Re. "Commentary: Some truisms and falsehoods about schools," (Oct. 13): It's difficult to know where to start to address the misstatements in this commentary. A more accurate title would be "America at the bottom of the class."
How else to describe the fact that U.S. eighth-grade students badly under-performed compared to their peers from 34 countries around the world? In the 2012 Program for International Student Assessment (PISA) exams, our students scored 30th in math, 23rd in science and 17th in reading among the 34 nations of the Organization for Economic Cooperation and Development (OECD). For a global super power, this is a national disgrace.
While teachers face difficult challenges today, particularly in inner-city and gang-ridden neighborhoods, they are not heroes. Soldiers in armed combat are heroes.
American education is controlled by unions and politics. Many teachers lack qualifications. Forty percent of math teachers lack at least a minor in mathematics; 51% of chemistry and physics teachers lack a minor in their discipline.
Teachers who are not qualified should be culled and replaced by qualified teachers who currently cannot get credentialed and hired.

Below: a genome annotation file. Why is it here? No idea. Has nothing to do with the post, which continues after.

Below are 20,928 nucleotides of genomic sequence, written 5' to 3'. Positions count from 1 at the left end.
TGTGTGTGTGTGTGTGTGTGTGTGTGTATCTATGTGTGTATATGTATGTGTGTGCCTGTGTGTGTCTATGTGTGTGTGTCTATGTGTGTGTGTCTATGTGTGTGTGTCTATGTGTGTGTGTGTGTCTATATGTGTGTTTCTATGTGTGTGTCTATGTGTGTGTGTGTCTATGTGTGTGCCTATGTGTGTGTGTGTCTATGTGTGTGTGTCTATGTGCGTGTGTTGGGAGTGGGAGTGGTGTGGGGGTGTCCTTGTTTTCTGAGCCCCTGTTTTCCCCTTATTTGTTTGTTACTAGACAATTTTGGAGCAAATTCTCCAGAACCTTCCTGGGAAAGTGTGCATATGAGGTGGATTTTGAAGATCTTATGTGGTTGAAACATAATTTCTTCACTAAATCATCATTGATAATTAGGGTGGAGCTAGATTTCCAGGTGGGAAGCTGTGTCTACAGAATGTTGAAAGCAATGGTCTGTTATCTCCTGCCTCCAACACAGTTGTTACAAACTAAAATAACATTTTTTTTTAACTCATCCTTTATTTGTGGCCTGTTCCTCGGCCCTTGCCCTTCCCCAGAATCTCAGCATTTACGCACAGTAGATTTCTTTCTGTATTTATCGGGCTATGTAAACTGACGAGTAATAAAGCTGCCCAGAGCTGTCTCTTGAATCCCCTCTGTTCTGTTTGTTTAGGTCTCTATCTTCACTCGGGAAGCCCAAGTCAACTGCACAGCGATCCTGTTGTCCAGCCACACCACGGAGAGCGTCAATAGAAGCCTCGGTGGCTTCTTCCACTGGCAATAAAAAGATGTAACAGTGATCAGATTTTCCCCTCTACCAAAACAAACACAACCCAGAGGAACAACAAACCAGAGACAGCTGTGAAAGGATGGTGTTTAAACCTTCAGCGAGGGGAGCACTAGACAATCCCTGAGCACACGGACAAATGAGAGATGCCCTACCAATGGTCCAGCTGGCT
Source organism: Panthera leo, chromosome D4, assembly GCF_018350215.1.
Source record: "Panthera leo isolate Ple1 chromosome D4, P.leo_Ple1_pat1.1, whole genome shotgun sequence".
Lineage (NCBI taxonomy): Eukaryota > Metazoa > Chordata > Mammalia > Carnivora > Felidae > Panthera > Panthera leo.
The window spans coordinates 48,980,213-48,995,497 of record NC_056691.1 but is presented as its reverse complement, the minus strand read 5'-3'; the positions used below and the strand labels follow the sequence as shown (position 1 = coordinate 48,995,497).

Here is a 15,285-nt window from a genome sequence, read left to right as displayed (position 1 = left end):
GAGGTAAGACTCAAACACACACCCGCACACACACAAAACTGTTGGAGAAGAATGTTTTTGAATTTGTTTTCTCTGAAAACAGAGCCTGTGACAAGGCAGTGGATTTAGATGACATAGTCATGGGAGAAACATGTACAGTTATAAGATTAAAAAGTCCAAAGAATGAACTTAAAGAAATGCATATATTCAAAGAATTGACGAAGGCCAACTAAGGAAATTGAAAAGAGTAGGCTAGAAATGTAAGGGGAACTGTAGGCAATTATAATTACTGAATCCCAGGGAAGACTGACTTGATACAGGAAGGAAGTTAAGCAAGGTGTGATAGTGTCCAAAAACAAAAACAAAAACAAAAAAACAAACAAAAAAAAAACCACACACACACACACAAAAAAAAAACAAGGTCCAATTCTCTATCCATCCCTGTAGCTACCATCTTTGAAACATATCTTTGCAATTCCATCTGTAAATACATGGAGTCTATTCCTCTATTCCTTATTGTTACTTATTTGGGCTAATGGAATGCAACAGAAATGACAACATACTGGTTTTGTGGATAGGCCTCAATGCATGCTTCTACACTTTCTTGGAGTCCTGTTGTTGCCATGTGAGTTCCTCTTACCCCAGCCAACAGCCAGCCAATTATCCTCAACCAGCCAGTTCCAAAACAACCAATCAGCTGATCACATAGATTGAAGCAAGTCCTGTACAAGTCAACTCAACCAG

This reality by itself can explain why eighth-graders scored worst in class on PISA or Trends in International Mathematics and Science Study (TIMMS) and why high school graduates can't read. Recent surveys found that 75% of freshmen in two- and four-year colleges require remediation.
Our students get a high school diploma at the end of 12th grade but not the education that entitles them to the credential.
Poverty, class and race are not the handicaps the writer claims. The black and Hispanic girls at the Young Women's Leadership Academy in East Harlem are often from single-parent homes in bad neighborhoods, and yet they outperform students from posh private schools on the New York State Regents' Exam.
The same positive results were duplicated by girls at Ivy Preparatory Charter School in Atlanta and by boys at Urban Preparatory Academy in Chicago and Boys' Latin Charter School of Philadelphia.
The United States outspends every country on education but gets almost nothing for its investment. The cost per student for public education ranges from $11,000 in California to $30,000 in Washington, D.C. The amount spent totals 10% of the federal budget, about $1 trillion annually.
In "Failing Liberty," William Damon says the survival of a democracy depends upon an informed and educated citizenry. America's uneducated educators have produced an uneducated citizenry.
The country has reached a critical point. If the problems are not confronted and reforms are not made, there is little hope we will ever restore our ranking at the top of the class.
R. Claire Friend
Don't outsource trash service
Outsourcing trash pickup is not a popular move. Considering the money wasted on the Civic Center park, don't compound the error. Keep our trash people.